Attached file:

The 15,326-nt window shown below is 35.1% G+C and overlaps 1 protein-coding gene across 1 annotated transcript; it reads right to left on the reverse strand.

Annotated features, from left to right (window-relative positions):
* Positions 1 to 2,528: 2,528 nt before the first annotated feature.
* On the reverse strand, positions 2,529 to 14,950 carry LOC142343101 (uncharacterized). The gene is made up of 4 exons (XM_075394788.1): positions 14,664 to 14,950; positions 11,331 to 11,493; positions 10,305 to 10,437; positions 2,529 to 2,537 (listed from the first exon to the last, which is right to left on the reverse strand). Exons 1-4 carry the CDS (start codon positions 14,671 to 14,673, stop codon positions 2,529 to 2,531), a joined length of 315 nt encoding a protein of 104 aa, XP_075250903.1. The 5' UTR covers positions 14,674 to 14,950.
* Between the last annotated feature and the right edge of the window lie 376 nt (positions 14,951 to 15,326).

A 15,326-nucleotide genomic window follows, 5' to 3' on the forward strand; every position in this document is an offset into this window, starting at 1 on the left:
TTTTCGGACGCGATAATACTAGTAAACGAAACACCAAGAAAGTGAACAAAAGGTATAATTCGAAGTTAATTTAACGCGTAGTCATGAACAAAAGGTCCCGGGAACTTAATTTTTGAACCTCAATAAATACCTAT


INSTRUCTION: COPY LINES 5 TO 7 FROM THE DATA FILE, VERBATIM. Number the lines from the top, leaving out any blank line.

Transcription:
* Between the last annotated feature and the right edge of the window lie 376 nt (positions 14,951 to 15,326).

A 15,326-nucleotide genomic window follows, 5' to 3' on the forward strand; every position in this document is an offset into this window, starting at 1 on the left:
TTTTCGGACGCGATAATACTAGTAAACGAAACACCAAGAAAGTGAACAAAAGGTATAATTCGAAGTTAATTTAACGCGTAGTCATGAACAAAAGGTCCCGGGAACTTAATTTTTGAACCTCAATAAATACCTAT